Contemporary diagnostic procedures for knee osteoarthritis (OA) diagnose patients late in the disease. A questionnaire could be a useful and inexpensive way to screen for early symptoms of knee OA. The authors aim for this study was to develop a short, self-administered questionnaire for clinical and research settings to identify emerging knee problems in people who could benefit from conservative interventions. The generated questionnaire items from interview data from individuals with emerging chronic knee problems. These items were then reviewed by 16 rheumatology experts to result in a 35-item draft questionnaire. To reduce the number of items, these were mailed to 228 adults aged 40 to 65 years with evidence of ongoing knee problems. One hundred and thirteen completed questionnaires were returned (63.1% response rate), with 105 usable questionnaires. Using principal components analysis, the number of items was reduced to a final 13-item version, the Questionnaire to Identify Knee symptoms (QuIKS). The QuIKS had four subscales: Medications, Monitoring, Interpreting, and Modifying. The QuIKS demonstrated strong internal consistency. A sampling bias among respondents who provided data for item reduction likely means that the QuIKS reflects those who self-report knee problems to a healthcare provider, which may not be a generalisation applicable to the entire population.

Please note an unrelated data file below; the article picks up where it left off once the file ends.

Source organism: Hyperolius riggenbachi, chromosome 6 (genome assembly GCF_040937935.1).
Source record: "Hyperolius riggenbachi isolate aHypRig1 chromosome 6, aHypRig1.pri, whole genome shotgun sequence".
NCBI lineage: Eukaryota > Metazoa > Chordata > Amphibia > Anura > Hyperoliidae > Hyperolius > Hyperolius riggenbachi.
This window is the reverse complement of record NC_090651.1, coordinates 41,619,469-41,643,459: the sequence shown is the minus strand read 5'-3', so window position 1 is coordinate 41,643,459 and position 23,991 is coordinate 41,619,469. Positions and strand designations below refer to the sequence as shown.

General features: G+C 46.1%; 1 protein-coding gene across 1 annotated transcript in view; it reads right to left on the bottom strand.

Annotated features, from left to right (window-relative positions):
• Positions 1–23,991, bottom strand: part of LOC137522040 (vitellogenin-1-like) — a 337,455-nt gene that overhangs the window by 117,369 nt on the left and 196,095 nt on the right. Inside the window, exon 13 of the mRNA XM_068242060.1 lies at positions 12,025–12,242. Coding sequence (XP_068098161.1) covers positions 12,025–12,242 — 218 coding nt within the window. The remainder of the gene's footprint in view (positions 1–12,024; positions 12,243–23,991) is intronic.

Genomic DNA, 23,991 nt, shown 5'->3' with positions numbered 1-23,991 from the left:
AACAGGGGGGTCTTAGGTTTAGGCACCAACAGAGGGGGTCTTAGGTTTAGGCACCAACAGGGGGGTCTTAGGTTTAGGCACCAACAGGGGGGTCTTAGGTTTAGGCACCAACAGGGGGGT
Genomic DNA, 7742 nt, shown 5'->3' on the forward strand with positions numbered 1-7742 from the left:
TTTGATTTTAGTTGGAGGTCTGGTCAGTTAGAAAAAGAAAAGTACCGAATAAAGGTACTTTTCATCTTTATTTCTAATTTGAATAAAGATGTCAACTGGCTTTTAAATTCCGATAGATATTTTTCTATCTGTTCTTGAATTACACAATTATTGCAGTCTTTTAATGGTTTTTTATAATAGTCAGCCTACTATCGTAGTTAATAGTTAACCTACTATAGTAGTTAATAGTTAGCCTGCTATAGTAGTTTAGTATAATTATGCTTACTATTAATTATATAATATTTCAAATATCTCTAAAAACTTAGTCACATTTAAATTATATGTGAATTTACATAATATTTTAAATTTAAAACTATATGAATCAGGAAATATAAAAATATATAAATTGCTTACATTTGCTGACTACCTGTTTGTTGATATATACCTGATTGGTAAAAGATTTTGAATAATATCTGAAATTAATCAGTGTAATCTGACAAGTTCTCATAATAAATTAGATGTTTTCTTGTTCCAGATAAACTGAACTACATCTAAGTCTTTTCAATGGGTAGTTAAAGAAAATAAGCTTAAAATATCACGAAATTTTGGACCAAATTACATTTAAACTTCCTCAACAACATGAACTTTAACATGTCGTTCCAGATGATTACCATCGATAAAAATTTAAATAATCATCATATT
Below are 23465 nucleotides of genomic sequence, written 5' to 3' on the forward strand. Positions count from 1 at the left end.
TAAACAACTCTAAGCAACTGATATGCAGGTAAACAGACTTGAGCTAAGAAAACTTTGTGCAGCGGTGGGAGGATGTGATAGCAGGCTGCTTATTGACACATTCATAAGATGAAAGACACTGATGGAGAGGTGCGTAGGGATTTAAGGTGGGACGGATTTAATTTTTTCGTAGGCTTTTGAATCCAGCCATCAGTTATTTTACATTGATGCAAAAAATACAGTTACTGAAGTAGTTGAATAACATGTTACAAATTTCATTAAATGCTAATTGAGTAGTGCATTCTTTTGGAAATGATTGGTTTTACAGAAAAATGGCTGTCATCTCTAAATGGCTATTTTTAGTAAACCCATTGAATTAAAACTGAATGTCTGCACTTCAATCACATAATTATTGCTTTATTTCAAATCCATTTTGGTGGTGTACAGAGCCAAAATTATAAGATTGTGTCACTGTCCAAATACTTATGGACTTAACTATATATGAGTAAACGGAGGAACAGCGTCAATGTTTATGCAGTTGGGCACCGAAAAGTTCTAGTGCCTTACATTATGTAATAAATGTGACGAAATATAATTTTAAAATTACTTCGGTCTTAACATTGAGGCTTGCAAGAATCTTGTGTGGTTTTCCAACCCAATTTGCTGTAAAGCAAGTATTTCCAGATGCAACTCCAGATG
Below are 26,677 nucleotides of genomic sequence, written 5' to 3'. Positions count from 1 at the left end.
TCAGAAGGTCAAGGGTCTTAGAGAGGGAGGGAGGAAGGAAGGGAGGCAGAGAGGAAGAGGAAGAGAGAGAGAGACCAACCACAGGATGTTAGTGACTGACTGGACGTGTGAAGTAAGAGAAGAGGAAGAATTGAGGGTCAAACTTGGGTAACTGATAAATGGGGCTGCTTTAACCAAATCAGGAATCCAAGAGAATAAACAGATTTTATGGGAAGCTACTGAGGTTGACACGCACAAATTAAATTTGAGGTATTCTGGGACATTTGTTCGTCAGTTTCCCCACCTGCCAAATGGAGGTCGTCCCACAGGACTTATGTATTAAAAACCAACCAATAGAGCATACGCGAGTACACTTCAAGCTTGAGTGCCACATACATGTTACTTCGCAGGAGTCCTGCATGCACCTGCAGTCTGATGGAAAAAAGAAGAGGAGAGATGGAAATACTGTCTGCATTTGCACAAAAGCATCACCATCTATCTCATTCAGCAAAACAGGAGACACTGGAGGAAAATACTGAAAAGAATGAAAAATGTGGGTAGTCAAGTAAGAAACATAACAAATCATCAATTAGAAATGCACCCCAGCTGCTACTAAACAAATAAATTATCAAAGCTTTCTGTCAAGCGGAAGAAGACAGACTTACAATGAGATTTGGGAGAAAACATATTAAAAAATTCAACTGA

The QuIKS is a short, self-administered questionnaire that identifies the experiences associated with early symptoms consistent with knee OA, such as monitoring intermittent symptoms, interpreting the meaning of these symptoms, modifying behaviours, including the use of medications, to promote activity. The authors concluded that if further examination validates the QuIKS, its use in developing samples could broaden our understanding of early disease and improve interventions.